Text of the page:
Mike Butcher wrote a great post recently on the Olympics and how it was pulling the country together and that it might be a positive force for change in the UK.

My world revolves around entrepreneurs and when I look at our athletes in the Olympics I think there are clear parallels. Every athlete entering the Olympics has taken some big risks and made huge sacrifices. They have risked failure, injury and a longer-term career path. They have sacrificed so many other parts of their lives to give them the time and the focus they need to be the best at their sport. They do this for the chance to shine on the ultimate stage, to show that they can do something better than anyone else in the world.

I really hope and believe that the country can be inspired by our athletes and start to get better at celebrating and supporting anyone who is prepared to take risks and make sacrifices in their desire to change the world, or at least their little piece of it.

I think there is a prevailing attitude in the UK that tends towards the negative and the sneering, something that really holds us back as a nation. I don’t want us to lose our sense of humour – this is a really important part of who we are. But it can often run too deeply.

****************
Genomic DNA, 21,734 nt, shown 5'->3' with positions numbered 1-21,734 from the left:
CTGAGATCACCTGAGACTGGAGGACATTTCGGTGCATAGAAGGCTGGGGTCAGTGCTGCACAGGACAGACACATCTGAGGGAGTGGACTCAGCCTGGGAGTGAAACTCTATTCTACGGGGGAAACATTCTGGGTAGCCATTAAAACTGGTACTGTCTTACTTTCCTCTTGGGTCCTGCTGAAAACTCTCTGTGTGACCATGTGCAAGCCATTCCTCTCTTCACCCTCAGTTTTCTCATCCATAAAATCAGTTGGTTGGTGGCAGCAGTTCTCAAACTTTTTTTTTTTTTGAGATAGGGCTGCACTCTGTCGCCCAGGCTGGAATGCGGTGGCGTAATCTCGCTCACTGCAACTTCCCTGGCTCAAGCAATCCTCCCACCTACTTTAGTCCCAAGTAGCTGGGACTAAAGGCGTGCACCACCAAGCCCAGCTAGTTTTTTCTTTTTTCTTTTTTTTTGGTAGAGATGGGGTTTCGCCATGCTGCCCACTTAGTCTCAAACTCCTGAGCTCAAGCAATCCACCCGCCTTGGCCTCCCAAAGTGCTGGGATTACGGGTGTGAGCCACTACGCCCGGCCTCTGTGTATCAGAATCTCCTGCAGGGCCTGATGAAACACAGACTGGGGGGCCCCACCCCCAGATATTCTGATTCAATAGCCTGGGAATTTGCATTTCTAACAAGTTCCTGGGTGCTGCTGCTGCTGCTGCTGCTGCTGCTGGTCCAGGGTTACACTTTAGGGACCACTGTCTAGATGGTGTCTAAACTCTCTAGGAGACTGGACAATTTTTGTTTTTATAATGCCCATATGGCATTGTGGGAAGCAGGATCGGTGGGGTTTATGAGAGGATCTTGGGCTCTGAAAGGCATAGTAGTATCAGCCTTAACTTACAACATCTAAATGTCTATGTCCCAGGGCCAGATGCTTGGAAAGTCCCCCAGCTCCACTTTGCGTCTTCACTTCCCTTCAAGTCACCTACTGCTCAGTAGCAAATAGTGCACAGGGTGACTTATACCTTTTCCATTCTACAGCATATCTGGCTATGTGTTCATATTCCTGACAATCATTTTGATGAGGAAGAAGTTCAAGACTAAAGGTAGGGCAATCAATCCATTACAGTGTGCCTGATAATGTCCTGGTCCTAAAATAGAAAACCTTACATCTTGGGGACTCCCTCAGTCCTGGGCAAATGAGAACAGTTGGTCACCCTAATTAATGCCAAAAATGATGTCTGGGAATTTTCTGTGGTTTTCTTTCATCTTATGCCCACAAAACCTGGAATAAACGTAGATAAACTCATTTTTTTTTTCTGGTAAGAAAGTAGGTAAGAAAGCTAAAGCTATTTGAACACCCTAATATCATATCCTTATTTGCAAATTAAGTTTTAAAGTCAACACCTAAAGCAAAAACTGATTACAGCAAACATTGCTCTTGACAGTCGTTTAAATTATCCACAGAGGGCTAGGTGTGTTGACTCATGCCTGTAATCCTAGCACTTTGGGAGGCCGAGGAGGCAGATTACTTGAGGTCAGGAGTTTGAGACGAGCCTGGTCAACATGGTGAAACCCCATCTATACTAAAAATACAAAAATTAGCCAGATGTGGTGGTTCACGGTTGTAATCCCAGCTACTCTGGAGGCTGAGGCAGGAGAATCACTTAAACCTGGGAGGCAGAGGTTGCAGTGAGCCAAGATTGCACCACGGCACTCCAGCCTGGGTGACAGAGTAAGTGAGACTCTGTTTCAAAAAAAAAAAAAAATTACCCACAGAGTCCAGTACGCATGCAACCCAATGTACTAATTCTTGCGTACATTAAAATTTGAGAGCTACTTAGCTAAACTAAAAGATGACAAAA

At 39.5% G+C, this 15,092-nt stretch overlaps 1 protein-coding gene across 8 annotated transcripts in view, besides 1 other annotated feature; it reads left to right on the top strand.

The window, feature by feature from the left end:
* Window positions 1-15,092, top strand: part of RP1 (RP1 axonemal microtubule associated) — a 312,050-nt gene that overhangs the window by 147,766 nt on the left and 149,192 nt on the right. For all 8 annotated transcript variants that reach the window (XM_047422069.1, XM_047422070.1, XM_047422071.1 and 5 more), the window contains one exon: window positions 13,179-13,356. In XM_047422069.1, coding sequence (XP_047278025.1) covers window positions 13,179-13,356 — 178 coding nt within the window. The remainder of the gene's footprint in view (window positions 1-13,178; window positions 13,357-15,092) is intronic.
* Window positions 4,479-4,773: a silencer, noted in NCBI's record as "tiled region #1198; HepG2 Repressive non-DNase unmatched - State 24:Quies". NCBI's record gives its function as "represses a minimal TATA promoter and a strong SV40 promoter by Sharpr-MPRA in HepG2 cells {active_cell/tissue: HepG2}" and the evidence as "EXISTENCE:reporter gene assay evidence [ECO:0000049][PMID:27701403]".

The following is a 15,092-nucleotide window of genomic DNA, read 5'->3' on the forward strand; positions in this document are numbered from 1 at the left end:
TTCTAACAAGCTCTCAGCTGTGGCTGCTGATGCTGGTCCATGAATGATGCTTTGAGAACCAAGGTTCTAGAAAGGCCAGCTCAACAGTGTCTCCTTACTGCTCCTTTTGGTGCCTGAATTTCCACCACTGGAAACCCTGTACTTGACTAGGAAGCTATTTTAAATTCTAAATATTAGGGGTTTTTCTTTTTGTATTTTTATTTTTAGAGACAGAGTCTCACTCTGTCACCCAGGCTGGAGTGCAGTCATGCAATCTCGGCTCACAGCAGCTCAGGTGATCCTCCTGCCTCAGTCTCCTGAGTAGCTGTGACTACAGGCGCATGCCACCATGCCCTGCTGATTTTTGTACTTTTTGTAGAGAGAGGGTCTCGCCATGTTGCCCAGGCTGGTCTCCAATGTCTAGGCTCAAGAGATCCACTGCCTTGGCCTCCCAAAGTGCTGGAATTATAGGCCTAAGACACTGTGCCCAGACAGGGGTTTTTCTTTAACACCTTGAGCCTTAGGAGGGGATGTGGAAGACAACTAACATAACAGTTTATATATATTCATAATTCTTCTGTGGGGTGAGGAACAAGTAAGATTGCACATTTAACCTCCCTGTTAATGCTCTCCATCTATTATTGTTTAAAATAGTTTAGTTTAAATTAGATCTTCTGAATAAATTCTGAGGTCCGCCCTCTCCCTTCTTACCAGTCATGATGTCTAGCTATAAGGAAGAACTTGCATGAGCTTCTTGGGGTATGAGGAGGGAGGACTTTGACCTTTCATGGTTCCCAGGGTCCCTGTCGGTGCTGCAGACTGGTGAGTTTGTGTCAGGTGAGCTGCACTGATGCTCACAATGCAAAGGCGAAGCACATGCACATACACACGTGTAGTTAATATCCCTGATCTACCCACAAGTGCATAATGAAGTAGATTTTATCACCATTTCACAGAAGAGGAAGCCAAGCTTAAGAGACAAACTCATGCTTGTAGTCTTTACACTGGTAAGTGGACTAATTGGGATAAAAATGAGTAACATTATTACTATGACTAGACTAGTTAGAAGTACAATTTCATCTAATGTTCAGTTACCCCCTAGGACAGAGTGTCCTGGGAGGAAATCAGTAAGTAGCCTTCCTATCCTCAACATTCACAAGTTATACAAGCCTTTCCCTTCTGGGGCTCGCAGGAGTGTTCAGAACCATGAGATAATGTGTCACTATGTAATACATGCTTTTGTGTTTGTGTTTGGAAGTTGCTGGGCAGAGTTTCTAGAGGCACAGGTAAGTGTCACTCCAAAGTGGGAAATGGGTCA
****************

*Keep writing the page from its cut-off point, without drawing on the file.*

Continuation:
I’m not sure where this came from but I believe it’s cultural and runs pretty deeply. It makes us afraid of change and more likely to take the piss out of something or someone than to have a go ourselves.

As an entrepreneur living in New York I spend allot of time thinking about this and comparing us with our American friends. The yanks might not be perfect but they are definitely more open to change, to new opportunities and will judge things on their merits rather than on ‘how they’re are supposed to be.’ Americans spend more of their time looking to the future rather than the past and almost always believe their best days are ahead of them; it’s generally a positive and optimistic country, even during these difficult times.

Maybe us Brits are frustrated because we used to rule the world and now we don’t? Maybe we are stuck in the past and trying to hang on to our former glories? Maybe this has made us more envious of other country’s and other people’s success?

Whatever the reasons, I think there is a need for us to establish a refreshed identity in the world. One that is connected to the past but more confident about what we are good at and where we are going. There is so much talent and creativity in the UK, I am so sure of that. But I think all too often we are do not provide the support or the encouragement to give full expression to it.

I think that the Jubilee and now the Olympics may have been the catalysts for this change. They have reminded us how good we can be when we put our minds to it. They have perhaps helped us to believe in a brighter future for the country. A future that is freed from the past and reinvented for the 21st century.